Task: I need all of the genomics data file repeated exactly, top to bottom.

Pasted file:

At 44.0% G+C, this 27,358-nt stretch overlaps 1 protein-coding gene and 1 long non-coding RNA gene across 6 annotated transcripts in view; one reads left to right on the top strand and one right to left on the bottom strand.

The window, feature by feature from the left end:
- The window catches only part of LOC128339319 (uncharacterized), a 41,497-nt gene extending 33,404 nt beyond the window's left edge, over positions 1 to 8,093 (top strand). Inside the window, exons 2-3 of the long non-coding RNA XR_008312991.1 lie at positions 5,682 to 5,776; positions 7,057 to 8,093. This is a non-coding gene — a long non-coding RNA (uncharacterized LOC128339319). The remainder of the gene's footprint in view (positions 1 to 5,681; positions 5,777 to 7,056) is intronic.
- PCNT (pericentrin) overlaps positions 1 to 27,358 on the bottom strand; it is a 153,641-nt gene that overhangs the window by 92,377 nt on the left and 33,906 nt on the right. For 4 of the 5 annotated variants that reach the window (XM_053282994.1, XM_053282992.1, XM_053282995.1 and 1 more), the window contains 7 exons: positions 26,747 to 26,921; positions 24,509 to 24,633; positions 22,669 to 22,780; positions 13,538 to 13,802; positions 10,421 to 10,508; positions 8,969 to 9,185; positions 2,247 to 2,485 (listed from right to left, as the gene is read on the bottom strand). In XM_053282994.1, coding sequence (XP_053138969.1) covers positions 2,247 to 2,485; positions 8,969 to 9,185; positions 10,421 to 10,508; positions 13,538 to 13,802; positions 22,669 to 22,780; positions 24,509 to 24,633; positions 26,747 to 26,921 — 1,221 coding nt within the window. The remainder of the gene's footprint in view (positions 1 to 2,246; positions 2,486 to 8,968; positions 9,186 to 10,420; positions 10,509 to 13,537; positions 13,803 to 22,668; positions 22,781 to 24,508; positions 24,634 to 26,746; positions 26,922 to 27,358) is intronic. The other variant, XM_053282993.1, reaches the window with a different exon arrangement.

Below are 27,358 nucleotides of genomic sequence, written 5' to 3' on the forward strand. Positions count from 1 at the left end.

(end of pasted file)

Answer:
At 44.0% G+C, this 27,358-nt stretch overlaps 1 protein-coding gene and 1 long non-coding RNA gene across 6 annotated transcripts in view; one reads left to right on the top strand and one right to left on the bottom strand.

The window, feature by feature from the left end:
- The window catches only part of LOC128339319 (uncharacterized), a 41,497-nt gene extending 33,404 nt beyond the window's left edge, over positions 1 to 8,093 (top strand). Inside the window, exons 2-3 of the long non-coding RNA XR_008312991.1 lie at positions 5,682 to 5,776; positions 7,057 to 8,093. This is a non-coding gene — a long non-coding RNA (uncharacterized LOC128339319). The remainder of the gene's footprint in view (positions 1 to 5,681; positions 5,777 to 7,056) is intronic.
- PCNT (pericentrin) overlaps positions 1 to 27,358 on the bottom strand; it is a 153,641-nt gene that overhangs the window by 92,377 nt on the left and 33,906 nt on the right. For 4 of the 5 annotated variants that reach the window (XM_053282994.1, XM_053282992.1, XM_053282995.1 and 1 more), the window contains 7 exons: positions 26,747 to 26,921; positions 24,509 to 24,633; positions 22,669 to 22,780; positions 13,538 to 13,802; positions 10,421 to 10,508; positions 8,969 to 9,185; positions 2,247 to 2,485 (listed from right to left, as the gene is read on the bottom strand). In XM_053282994.1, coding sequence (XP_053138969.1) covers positions 2,247 to 2,485; positions 8,969 to 9,185; positions 10,421 to 10,508; positions 13,538 to 13,802; positions 22,669 to 22,780; positions 24,509 to 24,633; positions 26,747 to 26,921 — 1,221 coding nt within the window. The remainder of the gene's footprint in view (positions 1 to 2,246; positions 2,486 to 8,968; positions 9,186 to 10,420; positions 10,509 to 13,537; positions 13,803 to 22,668; positions 22,781 to 24,508; positions 24,634 to 26,746; positions 26,922 to 27,358) is intronic. The other variant, XM_053282993.1, reaches the window with a different exon arrangement.

Below are 27,358 nucleotides of genomic sequence, written 5' to 3' on the forward strand. Positions count from 1 at the left end.